Small Wonders, Endless Frontiers: A Review of the National Nanotechnology Initiative TABLE 2.1 Estimated Funding for Nanotechnology from FY 1999 to FY 2003 (million dollars) Organizationa FY 1999 FY 2000 FY 2001 FY 2002 Estimate FY 2003 Request NSF 85 97 150 199 221 DOD 70 70 123 180 201 DOE 58 58 88 91 139 DOJ     1 1.4 1.4 DOT       2 2 NIHb 21 32 40 41 43 NASA 5 5 22 46 51 NISTc 16 8 33 38 44 EPA     5 5 5 USDA     2 1.5 2.5 Total 255 270 464 604.9 709.9 aFunding figures for four additional entities (the Departments of State and Treasury, the CIA, and the Nuclear Regulatory Commission) that are also joining the NNI are not yet available. bIn the Department of Health and Human Services. cIn the Department of Commerce. NSET in multiagency planning and the preparation of budgets and program assessment documents. It also assists NSET with the collection and dissemination of information on industry, state, and international nanoscale science and technology research, development, and commercialization activities. Currently represented on NSET are the Departments of Defense (DOD), Energy (DOE), Justice (DOJ), Transportation (DOT), Agriculture (USDA), State, and Treasury; the Environmental Protection Agency (EPA); the National Aeronautics and Space Administration (NASA); the National Institutes of Health (NIH); the National Institute of Standards and Technology (NIST); the National Science Foundation (NSF); the Nuclear Regulatory Commission (USNRC); the Central Intelligence Agency (CIA); and two White House offices (the Office of Management and Budget (OMB) and OSTP). According to the NNI implementation plan,5 each agency invests in projects that support its own mission and retains control over how it will allocate resources against its NNI proposals based on the availability of funding. Each agency evaluates its own research activities within the NNI according to its own Government Performance and Results Act (GPRA) procedures. NNI coordination should result from NSET activities, direct interactions among program officers from the participating agencies, periodic management meetings and program reviews, and joint scientific and engineering workshops. OSTP works with the NSET and with individual agencies to establish NNI priorities, budgets, and metrics for evaluating various research activities. STATUS OF FUNDING The NNI has received strong Presidential and congressional support. Table 2.1 presents funding for nanoscale science and technology from 1999 to the present. For the purposes of determining which programs are to be included in the tally of federal “nanotechnology” funding, the OMB has developed a definition of nanotechnology to guide federal agencies in the reporting of their respective research efforts.6 While 5   NNI: Leading to the Next Industrial Revolution. The Initiative and Its Implementation Plan, NSTC, July 2000, pp. 38-40. 6   Contained in Circular A-11, 1465-xx, NNI research activities are defined as follows: … research and technology development at the atomic, molecular, or macromolecular levels, in the length scale of approximately 1-100 nanometer range, to provide a fundamental understanding of phenomena and materials properties at the nanoscale and to model, create, characterize, manipulate, and use structures, devices, and systems that have novel properties and functions because of their small or intermediate size. The novel and differentiating properties and function are developed at a critical length scale of matter typically under 100 nanometers. Nanotechnology research and development includes integration of nanoscale structure into larger material components, systems, and architectures. Within these larger scale assemblies, the control and construction of their structures and components devices remain at the nanometer scale.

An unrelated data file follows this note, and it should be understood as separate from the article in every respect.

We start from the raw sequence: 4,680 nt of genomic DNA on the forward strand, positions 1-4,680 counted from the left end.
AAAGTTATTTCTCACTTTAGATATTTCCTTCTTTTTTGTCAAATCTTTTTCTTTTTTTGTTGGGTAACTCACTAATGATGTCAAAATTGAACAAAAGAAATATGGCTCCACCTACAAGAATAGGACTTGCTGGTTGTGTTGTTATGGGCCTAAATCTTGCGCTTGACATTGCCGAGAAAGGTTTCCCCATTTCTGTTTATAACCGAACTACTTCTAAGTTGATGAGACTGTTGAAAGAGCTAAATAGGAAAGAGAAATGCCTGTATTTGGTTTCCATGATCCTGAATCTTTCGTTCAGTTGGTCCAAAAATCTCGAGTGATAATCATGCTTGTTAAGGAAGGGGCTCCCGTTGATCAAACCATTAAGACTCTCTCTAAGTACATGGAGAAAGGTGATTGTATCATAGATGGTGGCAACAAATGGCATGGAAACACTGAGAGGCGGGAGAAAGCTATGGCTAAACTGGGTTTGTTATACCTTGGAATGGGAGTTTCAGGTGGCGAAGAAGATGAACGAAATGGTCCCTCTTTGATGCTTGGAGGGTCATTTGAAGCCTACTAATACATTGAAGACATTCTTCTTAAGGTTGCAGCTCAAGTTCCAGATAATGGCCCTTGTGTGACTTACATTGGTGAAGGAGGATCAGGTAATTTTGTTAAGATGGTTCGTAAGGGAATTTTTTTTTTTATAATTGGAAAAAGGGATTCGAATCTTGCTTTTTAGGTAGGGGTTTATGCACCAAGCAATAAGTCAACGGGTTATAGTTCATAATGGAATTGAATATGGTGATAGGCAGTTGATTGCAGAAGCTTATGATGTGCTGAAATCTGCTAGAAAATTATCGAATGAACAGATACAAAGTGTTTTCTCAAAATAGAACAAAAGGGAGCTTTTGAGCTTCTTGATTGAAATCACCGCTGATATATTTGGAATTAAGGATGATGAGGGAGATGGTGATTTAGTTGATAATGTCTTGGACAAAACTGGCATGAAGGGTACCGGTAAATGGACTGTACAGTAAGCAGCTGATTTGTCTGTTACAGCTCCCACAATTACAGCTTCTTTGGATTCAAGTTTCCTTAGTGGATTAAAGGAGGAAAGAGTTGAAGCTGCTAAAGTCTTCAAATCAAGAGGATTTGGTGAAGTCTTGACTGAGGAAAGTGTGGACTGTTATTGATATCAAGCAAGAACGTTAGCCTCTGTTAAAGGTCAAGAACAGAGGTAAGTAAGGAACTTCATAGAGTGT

OCR for page 11